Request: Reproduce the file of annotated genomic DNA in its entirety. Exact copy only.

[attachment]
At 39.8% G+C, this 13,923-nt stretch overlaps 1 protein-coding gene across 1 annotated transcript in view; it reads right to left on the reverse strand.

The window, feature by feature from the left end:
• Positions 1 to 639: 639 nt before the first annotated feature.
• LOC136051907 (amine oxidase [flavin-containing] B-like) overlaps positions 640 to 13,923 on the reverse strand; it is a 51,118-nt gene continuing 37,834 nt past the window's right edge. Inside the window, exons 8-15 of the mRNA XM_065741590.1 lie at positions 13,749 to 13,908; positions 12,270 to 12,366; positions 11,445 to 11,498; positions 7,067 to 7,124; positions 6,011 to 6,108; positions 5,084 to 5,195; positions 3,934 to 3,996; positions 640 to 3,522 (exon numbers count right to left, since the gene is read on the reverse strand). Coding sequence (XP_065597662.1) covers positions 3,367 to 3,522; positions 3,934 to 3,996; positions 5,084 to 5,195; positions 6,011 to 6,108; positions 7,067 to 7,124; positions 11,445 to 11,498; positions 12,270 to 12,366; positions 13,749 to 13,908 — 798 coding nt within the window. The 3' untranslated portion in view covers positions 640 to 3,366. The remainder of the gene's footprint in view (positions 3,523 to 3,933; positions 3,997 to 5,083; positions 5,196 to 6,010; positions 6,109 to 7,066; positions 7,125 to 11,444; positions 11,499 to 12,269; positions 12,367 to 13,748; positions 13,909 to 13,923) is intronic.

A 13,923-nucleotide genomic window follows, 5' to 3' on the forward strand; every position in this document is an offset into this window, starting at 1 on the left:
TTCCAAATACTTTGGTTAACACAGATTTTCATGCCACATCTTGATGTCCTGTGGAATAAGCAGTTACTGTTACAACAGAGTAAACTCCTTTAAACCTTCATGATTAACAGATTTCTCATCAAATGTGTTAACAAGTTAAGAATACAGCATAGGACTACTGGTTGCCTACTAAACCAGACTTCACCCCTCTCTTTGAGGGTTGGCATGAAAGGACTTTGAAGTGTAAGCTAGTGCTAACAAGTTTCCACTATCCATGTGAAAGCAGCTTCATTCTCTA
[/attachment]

At 39.8% G+C, this 13,923-nt stretch overlaps 1 protein-coding gene across 1 annotated transcript in view; it reads right to left on the reverse strand.

The window, feature by feature from the left end:
• Positions 1 to 639: 639 nt before the first annotated feature.
• LOC136051907 (amine oxidase [flavin-containing] B-like) overlaps positions 640 to 13,923 on the reverse strand; it is a 51,118-nt gene continuing 37,834 nt past the window's right edge. Inside the window, exons 8-15 of the mRNA XM_065741590.1 lie at positions 13,749 to 13,908; positions 12,270 to 12,366; positions 11,445 to 11,498; positions 7,067 to 7,124; positions 6,011 to 6,108; positions 5,084 to 5,195; positions 3,934 to 3,996; positions 640 to 3,522 (exon numbers count right to left, since the gene is read on the reverse strand). Coding sequence (XP_065597662.1) covers positions 3,367 to 3,522; positions 3,934 to 3,996; positions 5,084 to 5,195; positions 6,011 to 6,108; positions 7,067 to 7,124; positions 11,445 to 11,498; positions 12,270 to 12,366; positions 13,749 to 13,908 — 798 coding nt within the window. The 3' untranslated portion in view covers positions 640 to 3,366. The remainder of the gene's footprint in view (positions 3,523 to 3,933; positions 3,997 to 5,083; positions 5,196 to 6,010; positions 6,109 to 7,066; positions 7,125 to 11,444; positions 11,499 to 12,269; positions 12,367 to 13,748; positions 13,909 to 13,923) is intronic.

A 13,923-nucleotide genomic window follows, 5' to 3' on the forward strand; every position in this document is an offset into this window, starting at 1 on the left:
TTCCAAATACTTTGGTTAACACAGATTTTCATGCCACATCTTGATGTCCTGTGGAATAAGCAGTTACTGTTACAACAGAGTAAACTCCTTTAAACCTTCATGATTAACAGATTTCTCATCAAATGTGTTAACAAGTTAAGAATACAGCATAGGACTACTGGTTGCCTACTAAACCAGACTTCACCCCTCTCTTTGAGGGTTGGCATGAAAGGACTTTGAAGTGTAAGCTAGTGCTAACAAGTTTCCACTATCCATGTGAAAGCAGCTTCATTCTCTA